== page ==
Children’s Health Breastfeeding | Hackensack Meridian Health   

Breastfeeding and Lactation Support

Krista and her new baby receiving lactation support
Hackensack Meridian Children’s Health supports the Baby-Friendly Hospital Initiative. Developed by UNICEF and the World Health Organization (WHO), the program fosters a culture of support for breastfeeding mothers in hospitals. Our mission is to promote, support and protect the breastfeeding relationship between mother and baby.

A lactation consultant can help if:

You are worried about how your infant is eating.

You have sore nipples or breast pain.

Your pediatrician is concerned about your infant’s feeding or weight.

Your baby does not seem satisfied after most feedings.

You want to breastfeed and you are using formula for feedings.

You have questions about pumping.

You need help with a return to work plan.

You need help or support.

Outpatient breastfeeding services:

General assessment of mother and baby for breastfeeding management

Evaluation of breast milk intake during feeding

Feeding strategies to support successful lactation

Assistance with establishing good milk supply

Assistance with breastfeeding premature babies or multiple births

Managing sore nipples and other sources of breast discomfort during feedings

Evaluation of low/slow weight gain in baby

Preparation for return to work – pumping management

Re-establishing milk supply/breastfeeding after interruption

Treatment of engorgement, plugged duct, thrush or mastitis

For More Information

Center for Breastfeeding

Hackensack Meridian Health Village in Jackson
27 South Cooks Bridge Road, Jackson, NJ 08527

Jersey Shore University Medical Center
1945 Route 33, Neptune, NJ 07753

*Office and telehealth visits are offered

Joseph M. Sanzari Children's Hospital at Hackensack University Medical Center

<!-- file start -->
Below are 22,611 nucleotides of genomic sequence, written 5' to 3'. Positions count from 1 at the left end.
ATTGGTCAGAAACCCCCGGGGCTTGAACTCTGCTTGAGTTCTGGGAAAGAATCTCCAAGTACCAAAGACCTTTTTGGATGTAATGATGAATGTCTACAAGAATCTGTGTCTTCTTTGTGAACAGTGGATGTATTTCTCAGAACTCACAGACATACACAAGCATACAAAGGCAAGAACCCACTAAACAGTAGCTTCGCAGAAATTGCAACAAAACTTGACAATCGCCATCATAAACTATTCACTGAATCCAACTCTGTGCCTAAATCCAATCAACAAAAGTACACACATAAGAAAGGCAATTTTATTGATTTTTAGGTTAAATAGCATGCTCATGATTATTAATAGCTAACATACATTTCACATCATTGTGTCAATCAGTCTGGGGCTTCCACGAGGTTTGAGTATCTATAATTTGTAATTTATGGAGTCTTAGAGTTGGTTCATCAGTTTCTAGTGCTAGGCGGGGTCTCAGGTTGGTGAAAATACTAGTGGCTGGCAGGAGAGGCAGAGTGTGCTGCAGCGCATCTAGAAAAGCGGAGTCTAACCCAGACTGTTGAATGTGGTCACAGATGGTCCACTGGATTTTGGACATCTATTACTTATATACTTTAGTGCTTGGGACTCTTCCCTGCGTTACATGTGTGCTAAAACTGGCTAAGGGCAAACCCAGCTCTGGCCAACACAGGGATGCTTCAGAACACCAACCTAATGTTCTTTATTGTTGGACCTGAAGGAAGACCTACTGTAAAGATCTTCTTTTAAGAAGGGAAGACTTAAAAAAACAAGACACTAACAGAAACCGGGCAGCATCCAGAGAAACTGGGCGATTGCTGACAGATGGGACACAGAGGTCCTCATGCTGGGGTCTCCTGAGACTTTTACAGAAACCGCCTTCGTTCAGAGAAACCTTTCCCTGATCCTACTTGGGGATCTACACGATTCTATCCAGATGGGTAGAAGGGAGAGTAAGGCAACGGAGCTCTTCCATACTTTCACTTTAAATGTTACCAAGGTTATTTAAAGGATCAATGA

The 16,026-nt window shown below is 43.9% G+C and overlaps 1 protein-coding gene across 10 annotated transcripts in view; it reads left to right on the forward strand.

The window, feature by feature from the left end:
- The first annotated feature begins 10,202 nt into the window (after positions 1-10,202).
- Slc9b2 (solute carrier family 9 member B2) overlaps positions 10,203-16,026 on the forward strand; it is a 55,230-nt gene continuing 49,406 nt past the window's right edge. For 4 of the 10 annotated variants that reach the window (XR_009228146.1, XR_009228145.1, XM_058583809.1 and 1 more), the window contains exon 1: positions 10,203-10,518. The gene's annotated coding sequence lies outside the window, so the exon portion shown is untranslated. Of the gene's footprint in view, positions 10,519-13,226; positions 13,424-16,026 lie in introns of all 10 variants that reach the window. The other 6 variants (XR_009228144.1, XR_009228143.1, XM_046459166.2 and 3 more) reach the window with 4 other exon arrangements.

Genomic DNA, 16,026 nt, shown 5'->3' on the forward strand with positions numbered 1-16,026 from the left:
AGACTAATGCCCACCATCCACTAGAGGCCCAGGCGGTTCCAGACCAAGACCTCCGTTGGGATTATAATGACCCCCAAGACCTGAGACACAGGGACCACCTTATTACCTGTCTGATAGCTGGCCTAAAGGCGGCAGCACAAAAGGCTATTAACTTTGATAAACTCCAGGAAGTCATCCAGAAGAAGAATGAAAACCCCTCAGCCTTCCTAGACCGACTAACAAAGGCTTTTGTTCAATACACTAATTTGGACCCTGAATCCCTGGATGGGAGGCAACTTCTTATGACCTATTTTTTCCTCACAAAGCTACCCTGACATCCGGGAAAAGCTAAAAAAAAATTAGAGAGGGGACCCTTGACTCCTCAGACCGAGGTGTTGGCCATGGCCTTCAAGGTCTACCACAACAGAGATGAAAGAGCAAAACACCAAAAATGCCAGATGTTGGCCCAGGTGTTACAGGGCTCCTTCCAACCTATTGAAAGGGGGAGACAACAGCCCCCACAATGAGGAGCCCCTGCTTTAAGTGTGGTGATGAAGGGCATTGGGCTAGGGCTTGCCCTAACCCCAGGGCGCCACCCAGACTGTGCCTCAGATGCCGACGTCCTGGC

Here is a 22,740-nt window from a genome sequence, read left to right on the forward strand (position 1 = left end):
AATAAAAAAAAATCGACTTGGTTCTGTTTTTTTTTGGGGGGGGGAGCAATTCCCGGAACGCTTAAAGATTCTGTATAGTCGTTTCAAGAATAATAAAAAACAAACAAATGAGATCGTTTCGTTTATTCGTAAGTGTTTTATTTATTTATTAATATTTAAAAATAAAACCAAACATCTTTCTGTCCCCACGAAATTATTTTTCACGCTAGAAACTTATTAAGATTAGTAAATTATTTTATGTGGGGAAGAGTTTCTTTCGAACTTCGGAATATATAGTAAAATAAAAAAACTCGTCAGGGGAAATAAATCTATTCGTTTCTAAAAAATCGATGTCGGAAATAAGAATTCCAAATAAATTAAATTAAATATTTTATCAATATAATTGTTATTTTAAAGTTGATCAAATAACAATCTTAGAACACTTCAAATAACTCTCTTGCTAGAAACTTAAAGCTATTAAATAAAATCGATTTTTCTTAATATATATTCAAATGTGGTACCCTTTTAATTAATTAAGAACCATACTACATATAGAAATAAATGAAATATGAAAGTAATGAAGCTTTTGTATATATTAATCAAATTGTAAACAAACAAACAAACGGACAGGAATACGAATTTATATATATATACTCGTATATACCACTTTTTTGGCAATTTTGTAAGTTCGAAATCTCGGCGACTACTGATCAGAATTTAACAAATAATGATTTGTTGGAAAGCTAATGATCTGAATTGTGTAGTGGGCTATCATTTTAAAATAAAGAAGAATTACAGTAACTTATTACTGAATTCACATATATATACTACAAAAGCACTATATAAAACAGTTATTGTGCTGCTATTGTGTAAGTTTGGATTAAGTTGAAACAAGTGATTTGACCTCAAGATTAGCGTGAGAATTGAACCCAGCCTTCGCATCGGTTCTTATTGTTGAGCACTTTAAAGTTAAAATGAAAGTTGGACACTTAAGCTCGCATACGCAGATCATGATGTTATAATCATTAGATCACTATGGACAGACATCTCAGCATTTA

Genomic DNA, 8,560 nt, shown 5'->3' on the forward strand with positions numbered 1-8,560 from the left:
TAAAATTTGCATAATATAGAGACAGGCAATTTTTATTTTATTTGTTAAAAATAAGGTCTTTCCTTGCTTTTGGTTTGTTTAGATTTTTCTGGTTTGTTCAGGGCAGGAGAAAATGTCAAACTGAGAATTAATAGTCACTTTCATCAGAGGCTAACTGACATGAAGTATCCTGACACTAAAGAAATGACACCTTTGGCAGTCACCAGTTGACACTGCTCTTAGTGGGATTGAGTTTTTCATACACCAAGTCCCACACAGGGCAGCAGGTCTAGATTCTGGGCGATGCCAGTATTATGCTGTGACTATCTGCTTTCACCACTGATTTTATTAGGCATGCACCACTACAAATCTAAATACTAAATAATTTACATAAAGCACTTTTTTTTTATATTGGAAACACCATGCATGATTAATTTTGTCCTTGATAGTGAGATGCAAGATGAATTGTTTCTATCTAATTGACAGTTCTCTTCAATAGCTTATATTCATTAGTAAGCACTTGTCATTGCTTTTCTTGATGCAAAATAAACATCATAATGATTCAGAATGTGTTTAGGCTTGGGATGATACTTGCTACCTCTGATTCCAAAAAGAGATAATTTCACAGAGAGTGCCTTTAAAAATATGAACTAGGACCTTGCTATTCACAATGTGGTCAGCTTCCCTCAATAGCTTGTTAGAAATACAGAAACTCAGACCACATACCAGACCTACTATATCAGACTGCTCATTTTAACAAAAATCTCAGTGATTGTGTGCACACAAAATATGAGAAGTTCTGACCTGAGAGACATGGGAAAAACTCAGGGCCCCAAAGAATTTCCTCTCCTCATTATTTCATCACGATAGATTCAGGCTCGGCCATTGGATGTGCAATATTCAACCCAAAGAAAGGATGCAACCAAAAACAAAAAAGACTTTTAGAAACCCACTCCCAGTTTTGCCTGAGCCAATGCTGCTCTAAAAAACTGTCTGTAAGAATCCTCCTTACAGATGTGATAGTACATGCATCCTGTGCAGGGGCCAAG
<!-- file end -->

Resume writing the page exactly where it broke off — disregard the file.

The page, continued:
30 Prospect Ave, Hackensack, NJ 07601

Hospital Support and Contact Information

For non-urgent issues, call our lactation numbers below to speak with an international board- certified lactation consultant. For urgent concerns that require immediate attention, please contact your pediatrician.

New Parent & Breastfeeding Classes

Across our network, we offer prenatal, childbirth, breastfeeding, and baby care classes. Check-out our virtual and/or in-person classes, led by board-certified educators. View All Classes

Hackensack University Medical Center

Jersey Shore University Medical Center

JFK Medical Center

Ocean Medical Center

Palisades Medical Center

Raritan Bay Medical Center

Riverview Medical Center

Southern Ocean Medical Center:

Mountainside Medical Center:

Pascack Valley Medical Center:

Put your infant skin to skin on your chest and look for signs of hunger:

  • Opening the mouth
  • Licking lips
  • Sucking
  • Putting hands to the face
  • Your newborn baby is breastfeeding 8-12 times every 24 hours.
  • By Day 4, your baby has at least 3-4 yellow seedy stools every 24 hours.
  • Number of wet diapers increases every day.
  • Day 2, look for 2 wet diapers every 24 hours.
  • Days 3-4, look for 3 or more wet diapers every 24 hours.
  • By Day 5, wet diapers should be more frequent, usually 6 or more every 24 hours.
  • You can hear or see your baby swallowing/gulping during breastfeeding.
  • You do not feel nipple pain after initial latch on.
  • Your baby is receiving only breast milk.
Breastfeeding often minimizes engorgement, a temporary overfilling of your breasts. It also helps to hand-express, or squeeze out, a little breast milk before each feeding. Your body should adjust to produce only as much milk as your baby needs. In the meantime, you can use over-the-counter pain medicine to relieve pain. Acetaminophen or ibuprofen will not harm your baby. Cold compresses between breastfeeding sessions also may reduce pain and swelling. If you continue to experience problems, contact a lactation consultant or your doctor.

Ask your doctor, nurse, or lactation consultant if you are holding your baby correctly. Also, try:

  • Breastfeeding on the side that is less sore.
  • Tucking your baby under your arm like a football with your arm cradling the head. This position puts the baby’s lips in a different place on your breast.
  • Letting expressed milk dry on your nipples between feedings.
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